On January 15, 2009, two private sector committees (i.e., the Asset Managers’ committee and the Investors’ committee) established by the President’s Working Group on Financial Markets, released final reports concerning recommendations for best practices for the hedge fund industry (together, the “Reports”). The Reports were issued following a review of public comments on initial drafts of the Reports released in April, 2008. The Reports address areas of concern to the hedge fund industry and propose a set of best practices for fund managers and investors.

Report of the Asset Managers’ Committee (the “Managers’ Report”)

In its final report, the Asset Managers’ committee notes that the Reports are being released at a time of tremendous uncertainty in the global financial markets. The Reports, however, also emphasize that such uncertainty highlights the need for hedge funds to “evaluate and implement strong practices to manage their businesses.” Consequently, the Managers’ Report seeks to “raise the bar” for the hedge fund industry by providing fund managers with clear guidance for “strengthening their practices in ways that investors demand and the markets require.”

The Managers’ Report is careful to acknowledge that not all of its recommendations will be applicable to all fund managers at all times (due in part to structural differences such as fund size and investment objectives). The Managers’ Report identifies certain key areas “where best practices would most effectively enhance investor protection and reduce systemic risk” including, but not limited to: (i) investor disclosures, (ii) valuation policies and procedures, (iii) risk management, and (iv) compliance. The foregoing key areas are discussed in more detail below.

Disclosure. The Managers’ Report discusses certain disclosure items intended to provide investors with information needed to make and monitor their investments with a hedge fund. Specifically, the Managers’ Report focuses on the provision of: (i) a private placement memorandum that would include broad descriptions of a fund’s investment philosophy, strategies and significant risks of an investment in the fund; (ii) annual audited financial statements; (iii) periodic performance information; (iv) disclosures regarding the existence of side letters with terms that may have an adverse impact on other investors; and (v) other types of investor communications. While the Managers’ Report specifies that each fund manager should determine the manner and frequency of most disclosures to investors, the Managers’ Report recommends that fund managers: (a) communicate risk information on a monthly basis; (b) provide estimated fund performance at least on a monthly basis; and (c) provide investor letters conveying important developments relating to the fund at least on a quarterly basis. The recommendations in items (a)-(c) above differ from the recommendations provided in the April 2008 draft of the Managers’ Report, where such disclosures were recommended to be on a (x) quarterly, (y) quarterly, and (z) monthly basis, respectively.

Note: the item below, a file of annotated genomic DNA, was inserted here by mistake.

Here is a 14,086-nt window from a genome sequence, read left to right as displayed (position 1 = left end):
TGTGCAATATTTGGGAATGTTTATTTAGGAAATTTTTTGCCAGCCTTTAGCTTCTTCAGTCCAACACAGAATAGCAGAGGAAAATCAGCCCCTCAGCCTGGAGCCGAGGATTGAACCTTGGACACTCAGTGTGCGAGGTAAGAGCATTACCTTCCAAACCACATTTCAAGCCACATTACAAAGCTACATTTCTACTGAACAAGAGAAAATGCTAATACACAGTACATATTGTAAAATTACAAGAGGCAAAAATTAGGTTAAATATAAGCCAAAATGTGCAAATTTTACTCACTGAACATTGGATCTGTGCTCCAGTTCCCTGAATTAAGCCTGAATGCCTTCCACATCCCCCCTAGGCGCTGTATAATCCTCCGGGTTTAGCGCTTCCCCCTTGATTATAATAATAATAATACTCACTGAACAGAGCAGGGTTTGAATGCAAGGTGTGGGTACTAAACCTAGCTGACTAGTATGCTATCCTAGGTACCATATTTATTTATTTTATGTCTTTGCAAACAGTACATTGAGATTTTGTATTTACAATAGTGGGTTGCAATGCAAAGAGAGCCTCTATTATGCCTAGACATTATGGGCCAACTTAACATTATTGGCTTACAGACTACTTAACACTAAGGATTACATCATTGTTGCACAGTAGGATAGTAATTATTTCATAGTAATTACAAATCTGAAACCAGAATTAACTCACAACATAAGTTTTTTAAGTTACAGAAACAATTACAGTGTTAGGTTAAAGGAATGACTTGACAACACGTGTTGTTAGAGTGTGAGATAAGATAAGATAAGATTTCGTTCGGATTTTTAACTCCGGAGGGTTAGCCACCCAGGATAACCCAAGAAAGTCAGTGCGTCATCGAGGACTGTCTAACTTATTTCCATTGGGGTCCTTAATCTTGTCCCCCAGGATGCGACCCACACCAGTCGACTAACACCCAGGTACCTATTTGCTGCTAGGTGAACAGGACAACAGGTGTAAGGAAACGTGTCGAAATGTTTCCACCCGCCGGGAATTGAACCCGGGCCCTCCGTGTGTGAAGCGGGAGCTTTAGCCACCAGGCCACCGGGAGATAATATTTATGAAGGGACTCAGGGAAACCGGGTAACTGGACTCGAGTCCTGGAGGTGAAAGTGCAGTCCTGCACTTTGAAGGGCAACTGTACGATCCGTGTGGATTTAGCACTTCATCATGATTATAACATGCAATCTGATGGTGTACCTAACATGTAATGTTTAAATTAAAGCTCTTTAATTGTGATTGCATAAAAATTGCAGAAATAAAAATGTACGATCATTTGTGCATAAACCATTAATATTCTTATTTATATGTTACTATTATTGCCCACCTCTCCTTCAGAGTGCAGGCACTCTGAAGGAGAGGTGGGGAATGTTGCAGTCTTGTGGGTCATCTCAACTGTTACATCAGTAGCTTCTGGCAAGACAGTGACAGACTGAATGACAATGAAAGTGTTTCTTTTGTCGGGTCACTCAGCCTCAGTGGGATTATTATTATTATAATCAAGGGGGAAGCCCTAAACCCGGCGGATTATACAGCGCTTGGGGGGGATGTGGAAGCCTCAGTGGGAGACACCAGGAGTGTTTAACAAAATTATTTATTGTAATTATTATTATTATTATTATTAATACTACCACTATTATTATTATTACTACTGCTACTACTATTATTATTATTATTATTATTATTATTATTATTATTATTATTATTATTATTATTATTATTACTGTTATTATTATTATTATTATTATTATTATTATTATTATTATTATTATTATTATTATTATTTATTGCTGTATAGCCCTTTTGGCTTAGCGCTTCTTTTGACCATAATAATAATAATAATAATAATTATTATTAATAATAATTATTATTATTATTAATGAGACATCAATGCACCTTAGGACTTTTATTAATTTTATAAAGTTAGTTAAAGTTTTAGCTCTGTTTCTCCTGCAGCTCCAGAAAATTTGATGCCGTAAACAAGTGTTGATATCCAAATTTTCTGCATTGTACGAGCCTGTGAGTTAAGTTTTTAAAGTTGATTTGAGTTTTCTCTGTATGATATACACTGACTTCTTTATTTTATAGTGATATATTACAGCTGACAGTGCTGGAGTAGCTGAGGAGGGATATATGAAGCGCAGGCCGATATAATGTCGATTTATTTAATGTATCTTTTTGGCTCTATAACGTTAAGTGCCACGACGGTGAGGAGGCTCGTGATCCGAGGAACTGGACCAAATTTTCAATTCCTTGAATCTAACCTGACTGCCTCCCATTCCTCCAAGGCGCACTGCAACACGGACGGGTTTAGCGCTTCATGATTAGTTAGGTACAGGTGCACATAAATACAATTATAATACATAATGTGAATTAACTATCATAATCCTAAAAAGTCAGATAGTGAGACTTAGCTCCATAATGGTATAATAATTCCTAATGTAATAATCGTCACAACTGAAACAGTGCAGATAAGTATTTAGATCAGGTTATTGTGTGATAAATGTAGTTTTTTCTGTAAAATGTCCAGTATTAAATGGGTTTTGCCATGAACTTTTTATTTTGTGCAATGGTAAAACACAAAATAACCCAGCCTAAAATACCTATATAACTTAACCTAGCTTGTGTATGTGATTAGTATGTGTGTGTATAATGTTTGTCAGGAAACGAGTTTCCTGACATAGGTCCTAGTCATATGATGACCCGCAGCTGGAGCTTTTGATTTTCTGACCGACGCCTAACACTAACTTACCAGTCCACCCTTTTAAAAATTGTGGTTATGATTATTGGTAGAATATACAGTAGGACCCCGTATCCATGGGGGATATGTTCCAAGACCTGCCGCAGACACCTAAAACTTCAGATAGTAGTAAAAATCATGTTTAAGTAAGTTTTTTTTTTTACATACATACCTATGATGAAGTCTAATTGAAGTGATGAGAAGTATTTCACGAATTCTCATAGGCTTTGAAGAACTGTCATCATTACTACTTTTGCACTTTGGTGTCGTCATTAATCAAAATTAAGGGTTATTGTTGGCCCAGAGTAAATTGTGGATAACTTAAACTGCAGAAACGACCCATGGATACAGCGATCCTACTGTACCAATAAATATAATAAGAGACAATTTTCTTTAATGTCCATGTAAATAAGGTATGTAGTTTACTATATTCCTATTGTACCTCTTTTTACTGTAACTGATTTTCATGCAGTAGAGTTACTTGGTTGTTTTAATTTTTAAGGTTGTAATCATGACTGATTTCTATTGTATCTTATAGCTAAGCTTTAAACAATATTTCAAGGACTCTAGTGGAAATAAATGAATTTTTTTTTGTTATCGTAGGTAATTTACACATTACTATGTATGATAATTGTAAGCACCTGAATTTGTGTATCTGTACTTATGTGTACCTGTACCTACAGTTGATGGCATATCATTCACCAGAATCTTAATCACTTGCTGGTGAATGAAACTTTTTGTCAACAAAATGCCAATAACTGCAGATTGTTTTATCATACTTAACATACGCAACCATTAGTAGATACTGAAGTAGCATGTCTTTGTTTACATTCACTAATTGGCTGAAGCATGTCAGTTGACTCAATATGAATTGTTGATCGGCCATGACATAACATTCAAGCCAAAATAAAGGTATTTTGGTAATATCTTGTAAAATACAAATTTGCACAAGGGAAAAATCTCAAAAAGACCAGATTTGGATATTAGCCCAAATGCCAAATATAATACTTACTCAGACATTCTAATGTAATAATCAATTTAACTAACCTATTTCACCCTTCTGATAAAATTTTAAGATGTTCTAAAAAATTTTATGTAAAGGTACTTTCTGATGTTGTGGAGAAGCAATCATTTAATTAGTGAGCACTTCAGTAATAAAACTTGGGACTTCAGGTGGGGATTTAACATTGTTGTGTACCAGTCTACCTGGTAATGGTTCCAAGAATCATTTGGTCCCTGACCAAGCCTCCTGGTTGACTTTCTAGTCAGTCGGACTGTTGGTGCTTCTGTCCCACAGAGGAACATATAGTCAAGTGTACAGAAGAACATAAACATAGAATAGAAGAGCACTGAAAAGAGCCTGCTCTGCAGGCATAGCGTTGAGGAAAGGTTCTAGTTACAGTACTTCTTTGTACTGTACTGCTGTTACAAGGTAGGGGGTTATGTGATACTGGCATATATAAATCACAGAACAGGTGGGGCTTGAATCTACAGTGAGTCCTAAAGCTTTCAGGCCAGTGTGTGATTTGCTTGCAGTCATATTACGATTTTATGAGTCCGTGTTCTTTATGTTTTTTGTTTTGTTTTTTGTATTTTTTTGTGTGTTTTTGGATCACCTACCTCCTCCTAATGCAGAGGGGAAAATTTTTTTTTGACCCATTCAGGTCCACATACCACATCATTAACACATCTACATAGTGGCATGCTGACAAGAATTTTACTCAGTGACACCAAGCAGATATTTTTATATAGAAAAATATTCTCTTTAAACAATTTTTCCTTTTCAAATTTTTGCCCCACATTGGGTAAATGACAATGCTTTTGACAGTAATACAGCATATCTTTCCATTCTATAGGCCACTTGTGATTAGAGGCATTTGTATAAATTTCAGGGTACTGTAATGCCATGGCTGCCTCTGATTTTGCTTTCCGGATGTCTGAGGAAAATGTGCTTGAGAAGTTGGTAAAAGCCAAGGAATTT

Valuation. The Managers’ Report recommends that fund managers adopt consistent and documented valuation policies and procedures while recognizing that the level of detail of such policies will depend in large part on the nature of the hedge fund’s investments. In addition, the Managers’ Report recommends that fund managers establish a governance mechanism, such as a valuation committee, to establish and monitor compliance with a hedge fund’s valuation policies and procedures. In what is likely a response to a June 13, 2008 letter from the Managed Funds Association1 commenting on the April 2008 draft report, the Managers’ committee has clarified in the Managers’ Report that there should be some level of segregation between a hedge fund’s portfolio management functions and its valuation functions. This differs from the April 2008 draft report, which recommended a segregation of portfolio management personnel and valuation personnel. Finally, the Managers’ Report recommends that fund managers adopt procedures for testing valuation policies and conduct a review of valuation policies no less frequently than annually.